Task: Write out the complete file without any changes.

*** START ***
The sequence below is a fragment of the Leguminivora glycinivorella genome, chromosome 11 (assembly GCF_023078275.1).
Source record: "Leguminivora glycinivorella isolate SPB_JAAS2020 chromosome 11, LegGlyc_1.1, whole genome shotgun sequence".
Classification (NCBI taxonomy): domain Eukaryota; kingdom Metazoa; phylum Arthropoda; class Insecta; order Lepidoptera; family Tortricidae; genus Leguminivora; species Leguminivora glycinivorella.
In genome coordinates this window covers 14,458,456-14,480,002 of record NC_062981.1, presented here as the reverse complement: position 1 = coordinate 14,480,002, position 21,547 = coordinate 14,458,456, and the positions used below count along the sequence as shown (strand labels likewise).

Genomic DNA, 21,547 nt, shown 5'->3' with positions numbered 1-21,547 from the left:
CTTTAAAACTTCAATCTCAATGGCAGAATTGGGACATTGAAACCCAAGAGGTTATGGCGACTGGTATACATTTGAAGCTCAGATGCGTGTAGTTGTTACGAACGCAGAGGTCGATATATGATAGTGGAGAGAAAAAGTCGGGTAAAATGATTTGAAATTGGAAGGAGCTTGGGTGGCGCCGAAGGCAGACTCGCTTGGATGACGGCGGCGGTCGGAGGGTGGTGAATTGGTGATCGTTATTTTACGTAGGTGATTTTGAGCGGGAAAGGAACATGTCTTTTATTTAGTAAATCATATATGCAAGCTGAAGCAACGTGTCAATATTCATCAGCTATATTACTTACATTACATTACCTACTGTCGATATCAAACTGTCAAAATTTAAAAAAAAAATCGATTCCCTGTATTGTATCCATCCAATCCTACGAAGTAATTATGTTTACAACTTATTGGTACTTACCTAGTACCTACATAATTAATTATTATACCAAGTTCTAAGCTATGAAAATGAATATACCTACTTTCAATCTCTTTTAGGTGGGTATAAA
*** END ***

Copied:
The sequence below is a fragment of the Leguminivora glycinivorella genome, chromosome 11 (assembly GCF_023078275.1).
Source record: "Leguminivora glycinivorella isolate SPB_JAAS2020 chromosome 11, LegGlyc_1.1, whole genome shotgun sequence".
Classification (NCBI taxonomy): domain Eukaryota; kingdom Metazoa; phylum Arthropoda; class Insecta; order Lepidoptera; family Tortricidae; genus Leguminivora; species Leguminivora glycinivorella.
In genome coordinates this window covers 14,458,456-14,480,002 of record NC_062981.1, presented here as the reverse complement: position 1 = coordinate 14,480,002, position 21,547 = coordinate 14,458,456, and the positions used below count along the sequence as shown (strand labels likewise).

Genomic DNA, 21,547 nt, shown 5'->3' with positions numbered 1-21,547 from the left:
CTTTAAAACTTCAATCTCAATGGCAGAATTGGGACATTGAAACCCAAGAGGTTATGGCGACTGGTATACATTTGAAGCTCAGATGCGTGTAGTTGTTACGAACGCAGAGGTCGATATATGATAGTGGAGAGAAAAAGTCGGGTAAAATGATTTGAAATTGGAAGGAGCTTGGGTGGCGCCGAAGGCAGACTCGCTTGGATGACGGCGGCGGTCGGAGGGTGGTGAATTGGTGATCGTTATTTTACGTAGGTGATTTTGAGCGGGAAAGGAACATGTCTTTTATTTAGTAAATCATATATGCAAGCTGAAGCAACGTGTCAATATTCATCAGCTATATTACTTACATTACATTACCTACTGTCGATATCAAACTGTCAAAATTTAAAAAAAAAATCGATTCCCTGTATTGTATCCATCCAATCCTACGAAGTAATTATGTTTACAACTTATTGGTACTTACCTAGTACCTACATAATTAATTATTATACCAAGTTCTAAGCTATGAAAATGAATATACCTACTTTCAATCTCTTTTAGGTGGGTATAAA